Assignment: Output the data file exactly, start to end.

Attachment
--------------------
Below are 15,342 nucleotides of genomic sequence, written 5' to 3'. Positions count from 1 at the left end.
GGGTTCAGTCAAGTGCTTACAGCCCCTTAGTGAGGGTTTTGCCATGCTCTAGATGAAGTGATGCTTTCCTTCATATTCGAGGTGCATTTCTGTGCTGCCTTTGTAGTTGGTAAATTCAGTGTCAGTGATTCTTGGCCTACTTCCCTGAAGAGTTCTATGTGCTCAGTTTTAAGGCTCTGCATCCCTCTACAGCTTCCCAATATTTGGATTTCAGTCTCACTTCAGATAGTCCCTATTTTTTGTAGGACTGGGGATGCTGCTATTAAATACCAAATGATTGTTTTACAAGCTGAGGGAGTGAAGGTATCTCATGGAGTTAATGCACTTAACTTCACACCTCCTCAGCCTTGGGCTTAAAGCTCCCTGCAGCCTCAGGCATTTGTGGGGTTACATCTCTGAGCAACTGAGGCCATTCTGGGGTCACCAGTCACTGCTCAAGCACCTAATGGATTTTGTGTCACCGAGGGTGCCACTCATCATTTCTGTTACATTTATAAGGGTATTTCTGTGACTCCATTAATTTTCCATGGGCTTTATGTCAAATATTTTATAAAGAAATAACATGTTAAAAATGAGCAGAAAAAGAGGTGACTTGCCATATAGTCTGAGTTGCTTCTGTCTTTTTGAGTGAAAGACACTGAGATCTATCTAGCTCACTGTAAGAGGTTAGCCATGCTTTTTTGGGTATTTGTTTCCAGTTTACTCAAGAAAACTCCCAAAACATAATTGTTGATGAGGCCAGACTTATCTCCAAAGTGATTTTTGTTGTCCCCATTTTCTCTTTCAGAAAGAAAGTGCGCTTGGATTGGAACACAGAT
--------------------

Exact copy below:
Below are 15,342 nucleotides of genomic sequence, written 5' to 3'. Positions count from 1 at the left end.
GGGTTCAGTCAAGTGCTTACAGCCCCTTAGTGAGGGTTTTGCCATGCTCTAGATGAAGTGATGCTTTCCTTCATATTCGAGGTGCATTTCTGTGCTGCCTTTGTAGTTGGTAAATTCAGTGTCAGTGATTCTTGGCCTACTTCCCTGAAGAGTTCTATGTGCTCAGTTTTAAGGCTCTGCATCCCTCTACAGCTTCCCAATATTTGGATTTCAGTCTCACTTCAGATAGTCCCTATTTTTTGTAGGACTGGGGATGCTGCTATTAAATACCAAATGATTGTTTTACAAGCTGAGGGAGTGAAGGTATCTCATGGAGTTAATGCACTTAACTTCACACCTCCTCAGCCTTGGGCTTAAAGCTCCCTGCAGCCTCAGGCATTTGTGGGGTTACATCTCTGAGCAACTGAGGCCATTCTGGGGTCACCAGTCACTGCTCAAGCACCTAATGGATTTTGTGTCACCGAGGGTGCCACTCATCATTTCTGTTACATTTATAAGGGTATTTCTGTGACTCCATTAATTTTCCATGGGCTTTATGTCAAATATTTTATAAAGAAATAACATGTTAAAAATGAGCAGAAAAAGAGGTGACTTGCCATATAGTCTGAGTTGCTTCTGTCTTTTTGAGTGAAAGACACTGAGATCTATCTAGCTCACTGTAAGAGGTTAGCCATGCTTTTTTGGGTATTTGTTTCCAGTTTACTCAAGAAAACTCCCAAAACATAATTGTTGATGAGGCCAGACTTATCTCCAAAGTGATTTTTGTTGTCCCCATTTTCTCTTTCAGAAAGAAAGTGCGCTTGGATTGGAACACAGAT